The Rules of Motivation: A Story About Correcting Failed Sales Incentive Schemes

Sales incentive programs and rewards programs are essential for all businesses that operate outbound channels for customer acquisition. They can encourage certain behaviors and, if they are poorly designed, could lead to unintended results and conflicting interests. Making a comprehensive plan that encourages positive corporate conduct is a skill that can bring immense advantages.

In a famous article written by Alfie Kohn of HBR in the 90s in the 1990s, it was stated that sales incentive programs, including commissions and bonuses, would never be successful in the workplace, the idea that they alter behavior in the short-term and lead to an attitude in which the primary purpose is to reap the reward as opposed to a commitment to the long-term goal of achieving sustainable outcomes.

While I usually believe this to be the case, I do think and will prove through this essay that the redundant nature of incentive schemes for sales is a claim that should not be taken as a fact. Like everything else in life, the issue isn’t always as simple or white as it appears. The fact that the business world isn’t taking Kohn’s advice indicates that incentive programs create value for some organizations, and for that reason, my focus ointhis area is to examine ways to improve and tweak these programs continuously.

In my time, I’ve seen the impact that sales-incentive programs have on accelerating growth in an organization. An example that will be used throughout this piece will be my own experience with a company in Croatia and a case of a poorly designed program, and subsequent review led me to the idea for this piece.

At any given moment, 68% of salespeople are searching for an opportunity to work elsewhere. That is a clear indication of the importance of rewarding salespeople, whether to motivate those who are the most successful to stay or to reduce the chance of failure for other people.

Example of a Reward Scheme That Destroyed Value

The company I worked for wanted to inspire its sales team to boost the revenue from sales for its divisions (a quite common and standard request). But, in doing so, it only set one easy measure of effectiveness: the absolute number of sales (volume in units that were sold). This measurement, in fact, included all the elements that could (in most situations) be a reliable performance indicator since it:

But there was a problem. When assigning this measure to the sales force, nothing was designated as a measure of performance to the product department, which was responsible for setting the prices. It was also the department that was responsible for another aspect of the equation, namely margins and, consequently, the bulk of the profits that the sales units.

What happened was that skillful salespeople were able to convince department employees to alter prices to suit their needs. While the team responsible for the product was diligent and didn’t necessarily adjust prices automatically whenever they were asked several times, they did. The result was that the volume of sales (and therefore revenue) was soaring after the campaign started during Week 9, mostly due to the reduction in prices that resulted in operating losses. The graphs below illustrate the way in which the performances of profit and sales dramatically changed.

Since salespeople were the sole team with a tangible reward, The majority of the business was sometimes oblivious, or even ignorant, of these objectives. This led to an imbalance in the performance of the team due to perverse behavior changes like salespeople who concentrated more on convincing the product team to lower prices rather than the actual effort of convincing customers to purchase items at normal prices.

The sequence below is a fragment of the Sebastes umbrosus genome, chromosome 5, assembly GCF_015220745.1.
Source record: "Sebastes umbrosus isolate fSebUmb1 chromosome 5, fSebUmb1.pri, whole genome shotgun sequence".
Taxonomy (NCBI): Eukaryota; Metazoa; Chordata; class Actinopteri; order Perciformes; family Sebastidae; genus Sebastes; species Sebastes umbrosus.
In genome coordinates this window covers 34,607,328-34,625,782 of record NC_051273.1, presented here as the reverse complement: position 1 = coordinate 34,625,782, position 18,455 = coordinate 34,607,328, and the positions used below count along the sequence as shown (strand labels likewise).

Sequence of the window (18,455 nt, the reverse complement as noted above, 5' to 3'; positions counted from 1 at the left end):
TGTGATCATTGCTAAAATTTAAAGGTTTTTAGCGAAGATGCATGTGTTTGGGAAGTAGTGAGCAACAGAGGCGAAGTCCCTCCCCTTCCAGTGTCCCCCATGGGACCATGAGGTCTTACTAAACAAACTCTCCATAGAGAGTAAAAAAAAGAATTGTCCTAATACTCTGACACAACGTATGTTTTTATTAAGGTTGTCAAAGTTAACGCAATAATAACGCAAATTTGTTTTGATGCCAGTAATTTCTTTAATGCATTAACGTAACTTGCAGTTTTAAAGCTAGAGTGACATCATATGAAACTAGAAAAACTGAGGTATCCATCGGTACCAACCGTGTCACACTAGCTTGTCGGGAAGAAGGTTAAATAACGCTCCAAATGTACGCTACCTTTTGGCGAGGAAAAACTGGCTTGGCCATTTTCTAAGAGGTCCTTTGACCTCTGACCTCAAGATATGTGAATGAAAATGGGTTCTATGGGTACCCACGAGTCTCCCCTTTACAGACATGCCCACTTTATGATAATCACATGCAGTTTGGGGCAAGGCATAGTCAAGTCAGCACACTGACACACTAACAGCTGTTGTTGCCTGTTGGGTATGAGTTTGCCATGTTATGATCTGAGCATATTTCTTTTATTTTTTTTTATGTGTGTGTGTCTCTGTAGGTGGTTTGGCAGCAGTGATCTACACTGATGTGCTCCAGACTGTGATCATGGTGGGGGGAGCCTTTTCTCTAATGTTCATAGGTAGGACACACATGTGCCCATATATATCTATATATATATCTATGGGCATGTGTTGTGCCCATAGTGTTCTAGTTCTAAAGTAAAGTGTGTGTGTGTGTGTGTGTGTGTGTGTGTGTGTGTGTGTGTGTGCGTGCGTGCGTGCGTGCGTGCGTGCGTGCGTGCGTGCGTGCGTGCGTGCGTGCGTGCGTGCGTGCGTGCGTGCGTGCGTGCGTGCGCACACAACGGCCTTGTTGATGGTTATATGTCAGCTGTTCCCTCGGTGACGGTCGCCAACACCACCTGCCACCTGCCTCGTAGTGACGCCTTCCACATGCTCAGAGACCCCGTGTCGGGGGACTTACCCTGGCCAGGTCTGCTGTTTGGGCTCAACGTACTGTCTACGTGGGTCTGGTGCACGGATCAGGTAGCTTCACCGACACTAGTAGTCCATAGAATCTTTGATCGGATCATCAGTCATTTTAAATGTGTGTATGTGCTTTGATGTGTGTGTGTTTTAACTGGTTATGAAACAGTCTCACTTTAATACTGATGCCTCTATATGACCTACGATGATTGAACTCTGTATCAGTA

How the Scheme Was Fixed

It took only a few minutes for the management to realize that things weren’t running according to plan. Many of us are taught in the business school:

It’s vanity to talk about market shares. Profit is rational, but it’s the cash flow that we have to confront reality.

“Reality” hit my company very quickly when the company realized it wasn’t earning enough profit from these huge units of sales. The expenses grew, and eventually, to the point where cash shortages began to develop.

Management was of the opinion that a measure that was firmly and solely dependent on sales staff (sales volume) affected the overall value of the business (see the image below) because the goals of the organization were not considered holistic and aligned, in addition to the underlying impact of a binary reward system.

To address the issue, management introduced margin as a performance indicator for the department responsible for product and helped “put out the fire,” which was causing the losses. The company began to have an incentive plan and would not alter prices unless they could be certain that sales volume and absolute margins would grow. This made the whole incentive system more complex and effective. Product and sales must cooperate, and any short-term tricks will result in a zero-sum game both sides would not want to concede.

The Lessons Learned

The two examples above showed us that the efforts to implement rewards programs in an organization aren’t easy, and they are not something that can be implemented sporadically. To be successful, the schemes should consider all financial aspects and be linked to every department and team within the organization in order to be truly value generators. Sometimes, even entities outside of the orbit of the business should be considered, for instance, downstream suppliers and commercial partners.

Leave a Reply

Your email address will not be published. Required fields are marked *